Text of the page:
Five votes: that was the size of the government's majority for its Higher Education Bill.
By Mike Baker
BBC education correspondent
It should, perhaps, have been a shock to ministers. In fact, it was a huge relief.
The National Union of Students, the Labour rebels and the opposition parties have all vowed to continue the fight against variable fees.
But in truth there can be little doubt the bill will now become law by the end of July.
There may be some minor changes as it wends its way through the rest of the parliamentary process; but not many and nothing major.
However there is one very big obstacle still to be overcome before variable fees can begin in Autumn 2006: the next general election.
Shift of focus
General elections are not usually decided on a single issue. The next one is unlikely to be any exception.
However, student finance and university funding will be bigger election issues than ever before.
There will be a substantial number of young people from middle income homes who will feel they are losing out
I think we may also see a change in the nature of the debate. Until now the focus has been on the impact on students from the poorest homes: would they be deterred from going to the best universities - or to university at all - by higher fees?
But the concessions that have been won from the government have gone some of the way towards alleviating these fears.
Full-time students from the poorest homes will be eligible for support of up to £2,700 a year from 2006. On top of this there will be university bursaries worth a minimum of £300 at institutions which charge the full £3,000 fee.
In short, compared with the present system, the poorest students will be about £1,500 a year better off while they are studying.
If they get into one of the elite universities offering bursaries of up to £4,000 a year the benefits will be greater still. A few might have grants and bursaries totalling £6,700.
In those circumstances they would probably have no need of the student loan for living costs so would graduate with only their fees to pay.
At £9,000 for a three-year course this may seem a large sum but it is less than most students end up owing now.
Of course, all this financial help is means tested. While the government estimates about 30% of students will be eligible for the full grant, anyone whose parents earn over £32,000 will get nothing.
These students will get no grant, no bursary, but will have to pay the full maximum fee of £3,000 a year.
Unless their parents help them out they will have to rely on the student loan to cover their living costs.
Typically they will graduate with debts of around £9,000 in fees and £12,000 in student loans, a total of £21,000.
Debts and taxes
Yet these graduates from middle income homes may enter modestly paid public sector careers.
Graduates from the poorest homes - who will emerge with much smaller debts - may enter high-flying, well paid jobs.
How will the graduate from the middle class home feel about not only paying off higher debts but also paying taxes to subsidise the next generation of students from poorer homes?
Some may be altruistic and think it is perfectly fair that the taxpayer should do more to support students from poorer homes.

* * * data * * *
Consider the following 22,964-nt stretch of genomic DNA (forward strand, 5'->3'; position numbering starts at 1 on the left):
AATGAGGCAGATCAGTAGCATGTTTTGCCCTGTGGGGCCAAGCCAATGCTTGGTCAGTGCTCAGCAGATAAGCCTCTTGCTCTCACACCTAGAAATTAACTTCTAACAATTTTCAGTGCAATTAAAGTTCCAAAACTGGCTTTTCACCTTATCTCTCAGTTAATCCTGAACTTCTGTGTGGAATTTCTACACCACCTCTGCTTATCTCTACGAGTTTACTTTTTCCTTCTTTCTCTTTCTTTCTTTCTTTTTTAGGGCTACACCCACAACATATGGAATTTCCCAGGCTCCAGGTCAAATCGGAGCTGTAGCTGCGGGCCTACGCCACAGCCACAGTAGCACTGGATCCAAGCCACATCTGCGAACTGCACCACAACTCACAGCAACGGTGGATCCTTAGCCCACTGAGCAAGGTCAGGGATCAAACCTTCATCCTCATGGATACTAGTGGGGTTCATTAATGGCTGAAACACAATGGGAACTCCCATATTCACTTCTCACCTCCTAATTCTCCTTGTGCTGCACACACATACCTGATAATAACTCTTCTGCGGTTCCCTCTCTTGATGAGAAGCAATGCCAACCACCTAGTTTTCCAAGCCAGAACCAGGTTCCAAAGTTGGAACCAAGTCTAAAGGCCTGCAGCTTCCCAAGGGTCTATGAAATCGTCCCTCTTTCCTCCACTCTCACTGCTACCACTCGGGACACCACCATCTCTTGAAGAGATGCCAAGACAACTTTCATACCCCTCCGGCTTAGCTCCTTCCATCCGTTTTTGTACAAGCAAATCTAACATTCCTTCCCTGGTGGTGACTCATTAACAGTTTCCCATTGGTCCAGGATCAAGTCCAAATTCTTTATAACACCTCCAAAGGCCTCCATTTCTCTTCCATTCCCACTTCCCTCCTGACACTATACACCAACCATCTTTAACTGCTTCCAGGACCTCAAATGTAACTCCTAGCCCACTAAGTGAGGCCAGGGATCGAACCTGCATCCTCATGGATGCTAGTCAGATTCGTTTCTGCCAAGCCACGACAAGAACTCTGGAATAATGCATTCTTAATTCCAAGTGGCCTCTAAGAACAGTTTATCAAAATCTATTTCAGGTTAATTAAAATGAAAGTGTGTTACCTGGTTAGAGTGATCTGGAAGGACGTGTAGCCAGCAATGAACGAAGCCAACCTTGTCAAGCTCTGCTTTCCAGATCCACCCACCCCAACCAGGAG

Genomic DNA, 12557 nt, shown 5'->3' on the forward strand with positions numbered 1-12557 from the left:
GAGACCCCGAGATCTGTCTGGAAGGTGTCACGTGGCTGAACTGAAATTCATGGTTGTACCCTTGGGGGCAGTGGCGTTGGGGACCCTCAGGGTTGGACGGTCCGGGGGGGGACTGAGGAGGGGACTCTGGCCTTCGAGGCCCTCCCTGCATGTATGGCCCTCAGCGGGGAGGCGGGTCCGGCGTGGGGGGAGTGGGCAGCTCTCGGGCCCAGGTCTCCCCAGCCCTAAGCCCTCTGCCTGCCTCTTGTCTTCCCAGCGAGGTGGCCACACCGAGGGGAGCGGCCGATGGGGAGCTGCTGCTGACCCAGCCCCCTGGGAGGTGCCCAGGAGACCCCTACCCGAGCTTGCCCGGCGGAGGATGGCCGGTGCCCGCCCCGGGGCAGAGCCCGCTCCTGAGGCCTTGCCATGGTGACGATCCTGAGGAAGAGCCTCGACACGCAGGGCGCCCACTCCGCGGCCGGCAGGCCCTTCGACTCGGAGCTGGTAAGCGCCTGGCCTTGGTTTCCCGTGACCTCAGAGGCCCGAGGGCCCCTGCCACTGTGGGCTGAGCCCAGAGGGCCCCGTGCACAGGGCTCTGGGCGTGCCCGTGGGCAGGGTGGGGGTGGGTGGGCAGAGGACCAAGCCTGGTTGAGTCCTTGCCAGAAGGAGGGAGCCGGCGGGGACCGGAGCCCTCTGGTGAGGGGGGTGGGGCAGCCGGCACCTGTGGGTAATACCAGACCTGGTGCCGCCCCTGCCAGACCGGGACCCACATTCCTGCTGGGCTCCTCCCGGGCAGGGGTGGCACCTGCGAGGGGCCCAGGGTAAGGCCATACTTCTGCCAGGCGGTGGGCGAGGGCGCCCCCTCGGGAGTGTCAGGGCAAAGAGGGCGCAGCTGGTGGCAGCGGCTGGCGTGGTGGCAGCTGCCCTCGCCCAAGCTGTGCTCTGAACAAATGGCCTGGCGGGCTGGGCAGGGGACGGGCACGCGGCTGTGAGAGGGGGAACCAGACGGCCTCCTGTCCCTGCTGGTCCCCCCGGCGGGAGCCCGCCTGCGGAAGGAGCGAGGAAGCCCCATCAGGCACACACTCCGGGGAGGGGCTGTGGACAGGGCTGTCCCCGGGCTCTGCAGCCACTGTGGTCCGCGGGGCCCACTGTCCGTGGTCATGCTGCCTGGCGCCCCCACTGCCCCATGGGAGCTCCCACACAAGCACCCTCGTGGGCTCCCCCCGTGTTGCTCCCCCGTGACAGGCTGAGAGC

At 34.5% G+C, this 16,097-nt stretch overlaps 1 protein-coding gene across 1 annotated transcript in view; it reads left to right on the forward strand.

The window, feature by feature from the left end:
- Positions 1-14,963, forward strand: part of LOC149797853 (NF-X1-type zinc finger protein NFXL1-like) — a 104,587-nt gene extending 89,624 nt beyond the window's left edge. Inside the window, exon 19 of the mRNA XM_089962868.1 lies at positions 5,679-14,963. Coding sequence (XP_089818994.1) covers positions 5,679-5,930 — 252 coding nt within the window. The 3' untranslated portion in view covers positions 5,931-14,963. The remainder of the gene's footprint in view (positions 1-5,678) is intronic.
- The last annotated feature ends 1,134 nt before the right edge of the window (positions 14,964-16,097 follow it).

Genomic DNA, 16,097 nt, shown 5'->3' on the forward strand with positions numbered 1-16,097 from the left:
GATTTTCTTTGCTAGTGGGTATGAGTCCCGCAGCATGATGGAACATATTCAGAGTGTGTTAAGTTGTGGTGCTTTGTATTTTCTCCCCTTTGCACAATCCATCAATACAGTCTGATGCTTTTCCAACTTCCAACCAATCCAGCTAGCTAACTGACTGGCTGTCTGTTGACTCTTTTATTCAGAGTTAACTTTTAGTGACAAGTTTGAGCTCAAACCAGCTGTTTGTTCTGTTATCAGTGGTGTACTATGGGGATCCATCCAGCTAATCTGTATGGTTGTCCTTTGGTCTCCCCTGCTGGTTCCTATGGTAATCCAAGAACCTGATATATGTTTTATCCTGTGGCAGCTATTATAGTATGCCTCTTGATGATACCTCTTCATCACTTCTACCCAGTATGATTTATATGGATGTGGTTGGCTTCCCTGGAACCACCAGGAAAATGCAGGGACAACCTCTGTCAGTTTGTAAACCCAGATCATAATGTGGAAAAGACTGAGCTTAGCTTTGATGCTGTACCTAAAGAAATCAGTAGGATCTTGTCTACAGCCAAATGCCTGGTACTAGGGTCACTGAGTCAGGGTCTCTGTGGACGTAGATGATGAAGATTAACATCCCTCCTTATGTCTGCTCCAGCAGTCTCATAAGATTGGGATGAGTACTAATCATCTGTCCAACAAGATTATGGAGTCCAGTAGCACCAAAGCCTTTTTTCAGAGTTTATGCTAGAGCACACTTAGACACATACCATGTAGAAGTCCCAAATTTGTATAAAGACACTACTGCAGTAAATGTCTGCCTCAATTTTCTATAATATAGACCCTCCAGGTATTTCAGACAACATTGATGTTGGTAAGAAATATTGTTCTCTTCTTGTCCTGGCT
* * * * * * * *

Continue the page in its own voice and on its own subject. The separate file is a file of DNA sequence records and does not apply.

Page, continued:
Others might argue that at 18 all young people should be treated as independent adults.
Either way, there will be a substantial number of young people from middle income homes who will feel they are losing out by paying higher fees which will, in part, subsidise bursaries for their fellow students.
Now, returning to the general election, this could have a significant impact on voting. Many of the young people applying to start university in 2006 will still be 17 and so will not have a vote in a 2005 election. But their parents will.
It could be argued that parents should welcome the shift from up-front fees to post-graduation repayment since they will no longer have to dig into their pockets to help their sons and daughters while they are impoverished students.
They can simply sit back and watch their offspring graduate knowing they will not have to pay a penny in tuition fees until they are earning a salary of £15,000 a year.
But reality suggests that is not what most middle income parents will do. They will still feel they must help their children so they do not have to start their working lives weighed down by debts of £20,000 or more.
These middle income parents may then start to feel hard done by, particularly when compared with parents whose children will get large grants and bursaries.
Will this mean a middle-class backlash against the fees?
Apparently aware of this possibility, the Education Secretary Charles Clarke, told MPs when he opened the crucial Commons debate on Tuesday that he would be
commissioning a report next year to examine "the gateways into the professions".
This would look particularly at the position of students who did not qualify for the full £3,000 support package.
He mentioned the support the government already gives - "over £700m" - to help to recruit and retain teachers, doctors and dentists, nurses, midwives, social workers and others.
And he suggested other employers in both the public and private sectors should consider their own schemes to recruit the graduates they needed.
One of the ironies of the debate so far has been that a reform which now promises to redistribute wealth from the better-off to the poor came very close to defeat by Labour's left wing.
As the focus shifts from concerns over the poorest students to a sense of injustice amongst the middle income bracket, might the reforms yet come unstuck at the ballot box?
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